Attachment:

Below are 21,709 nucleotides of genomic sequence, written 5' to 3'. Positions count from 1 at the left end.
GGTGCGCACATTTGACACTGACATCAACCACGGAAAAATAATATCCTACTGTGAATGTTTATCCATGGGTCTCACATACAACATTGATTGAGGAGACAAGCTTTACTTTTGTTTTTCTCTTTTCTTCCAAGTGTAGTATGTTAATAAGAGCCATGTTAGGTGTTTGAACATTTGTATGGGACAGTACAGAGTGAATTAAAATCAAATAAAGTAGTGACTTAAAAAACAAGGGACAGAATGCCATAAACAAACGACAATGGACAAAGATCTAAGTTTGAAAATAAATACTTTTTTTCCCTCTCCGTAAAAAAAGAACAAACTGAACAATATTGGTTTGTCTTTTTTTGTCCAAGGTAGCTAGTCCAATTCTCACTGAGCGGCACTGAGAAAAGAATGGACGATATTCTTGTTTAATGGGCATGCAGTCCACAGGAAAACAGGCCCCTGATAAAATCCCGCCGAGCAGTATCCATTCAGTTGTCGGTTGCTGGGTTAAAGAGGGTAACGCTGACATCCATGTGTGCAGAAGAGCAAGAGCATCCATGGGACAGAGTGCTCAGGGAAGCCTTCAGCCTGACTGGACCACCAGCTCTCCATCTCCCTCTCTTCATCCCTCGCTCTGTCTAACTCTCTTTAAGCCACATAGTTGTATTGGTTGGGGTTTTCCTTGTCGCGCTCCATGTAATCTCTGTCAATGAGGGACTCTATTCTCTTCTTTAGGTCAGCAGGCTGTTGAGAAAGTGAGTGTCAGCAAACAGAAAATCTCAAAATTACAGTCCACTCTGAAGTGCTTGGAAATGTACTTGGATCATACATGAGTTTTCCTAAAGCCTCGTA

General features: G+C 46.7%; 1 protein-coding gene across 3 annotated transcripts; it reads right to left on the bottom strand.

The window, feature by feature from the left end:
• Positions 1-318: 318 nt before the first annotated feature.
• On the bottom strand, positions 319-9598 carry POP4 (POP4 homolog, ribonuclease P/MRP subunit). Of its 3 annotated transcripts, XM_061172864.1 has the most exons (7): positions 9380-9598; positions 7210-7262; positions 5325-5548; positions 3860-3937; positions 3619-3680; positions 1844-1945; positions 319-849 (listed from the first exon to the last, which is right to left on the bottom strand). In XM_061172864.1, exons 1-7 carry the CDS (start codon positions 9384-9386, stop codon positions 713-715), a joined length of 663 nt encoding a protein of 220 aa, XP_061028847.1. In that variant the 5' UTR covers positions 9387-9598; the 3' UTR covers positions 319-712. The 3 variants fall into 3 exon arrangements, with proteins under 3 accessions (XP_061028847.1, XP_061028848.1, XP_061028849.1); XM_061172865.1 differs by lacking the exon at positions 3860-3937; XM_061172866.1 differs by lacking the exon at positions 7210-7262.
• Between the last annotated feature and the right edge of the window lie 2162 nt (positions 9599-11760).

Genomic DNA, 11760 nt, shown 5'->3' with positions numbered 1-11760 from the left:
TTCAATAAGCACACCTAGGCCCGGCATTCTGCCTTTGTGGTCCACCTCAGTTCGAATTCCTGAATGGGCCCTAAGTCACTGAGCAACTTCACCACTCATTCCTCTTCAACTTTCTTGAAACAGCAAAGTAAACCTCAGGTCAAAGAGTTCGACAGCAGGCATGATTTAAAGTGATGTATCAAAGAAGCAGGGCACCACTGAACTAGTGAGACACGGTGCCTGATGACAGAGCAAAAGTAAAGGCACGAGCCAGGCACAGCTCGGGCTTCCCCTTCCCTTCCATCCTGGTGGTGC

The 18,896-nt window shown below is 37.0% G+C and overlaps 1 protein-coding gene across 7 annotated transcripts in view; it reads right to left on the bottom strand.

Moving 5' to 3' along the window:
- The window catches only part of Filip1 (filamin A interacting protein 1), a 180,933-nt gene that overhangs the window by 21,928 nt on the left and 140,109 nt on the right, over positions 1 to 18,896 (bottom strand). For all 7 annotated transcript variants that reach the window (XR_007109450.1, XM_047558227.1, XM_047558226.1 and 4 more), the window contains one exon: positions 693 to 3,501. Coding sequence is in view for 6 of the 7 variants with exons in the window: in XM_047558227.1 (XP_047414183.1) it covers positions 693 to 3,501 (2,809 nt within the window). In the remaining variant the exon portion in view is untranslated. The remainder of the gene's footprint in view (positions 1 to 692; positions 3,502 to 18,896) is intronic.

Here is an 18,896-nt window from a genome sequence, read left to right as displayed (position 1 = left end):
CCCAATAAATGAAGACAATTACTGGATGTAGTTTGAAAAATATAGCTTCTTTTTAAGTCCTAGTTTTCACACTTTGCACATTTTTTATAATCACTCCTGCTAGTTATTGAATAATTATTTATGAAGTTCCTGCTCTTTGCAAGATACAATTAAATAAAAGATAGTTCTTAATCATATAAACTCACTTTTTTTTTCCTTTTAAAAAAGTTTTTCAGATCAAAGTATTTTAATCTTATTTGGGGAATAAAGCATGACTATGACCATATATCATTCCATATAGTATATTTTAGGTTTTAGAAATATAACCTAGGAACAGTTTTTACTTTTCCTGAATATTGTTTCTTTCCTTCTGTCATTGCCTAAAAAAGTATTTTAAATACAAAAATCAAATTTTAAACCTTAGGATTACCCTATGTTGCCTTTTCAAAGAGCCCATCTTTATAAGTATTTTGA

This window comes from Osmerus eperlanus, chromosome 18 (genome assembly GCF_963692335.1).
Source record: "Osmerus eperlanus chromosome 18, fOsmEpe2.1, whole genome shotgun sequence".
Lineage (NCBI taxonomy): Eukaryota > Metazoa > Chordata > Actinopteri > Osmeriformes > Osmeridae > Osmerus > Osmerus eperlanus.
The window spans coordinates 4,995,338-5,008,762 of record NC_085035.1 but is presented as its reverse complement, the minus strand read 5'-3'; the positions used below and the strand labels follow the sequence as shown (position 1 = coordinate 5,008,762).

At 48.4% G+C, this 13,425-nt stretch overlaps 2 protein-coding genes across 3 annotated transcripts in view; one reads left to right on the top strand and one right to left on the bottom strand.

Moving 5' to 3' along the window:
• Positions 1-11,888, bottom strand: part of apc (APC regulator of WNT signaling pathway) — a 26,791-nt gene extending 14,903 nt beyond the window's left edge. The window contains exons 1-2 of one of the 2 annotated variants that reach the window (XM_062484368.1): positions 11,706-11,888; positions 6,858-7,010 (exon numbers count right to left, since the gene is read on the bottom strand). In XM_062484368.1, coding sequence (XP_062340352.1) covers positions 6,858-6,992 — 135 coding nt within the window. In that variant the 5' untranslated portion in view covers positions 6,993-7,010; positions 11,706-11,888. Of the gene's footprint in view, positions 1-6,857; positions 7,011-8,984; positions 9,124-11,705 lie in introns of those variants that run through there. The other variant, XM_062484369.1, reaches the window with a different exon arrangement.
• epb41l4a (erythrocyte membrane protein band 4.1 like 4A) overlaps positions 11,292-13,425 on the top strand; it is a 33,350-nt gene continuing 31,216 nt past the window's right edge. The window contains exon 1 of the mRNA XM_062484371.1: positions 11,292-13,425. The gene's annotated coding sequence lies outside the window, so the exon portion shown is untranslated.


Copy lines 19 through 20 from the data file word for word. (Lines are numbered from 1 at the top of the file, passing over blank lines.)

At 48.4% G+C, this 13,425-nt stretch overlaps 2 protein-coding genes across 3 annotated transcripts in view; one reads left to right on the top strand and one right to left on the bottom strand.

Moving 5' to 3' along the window: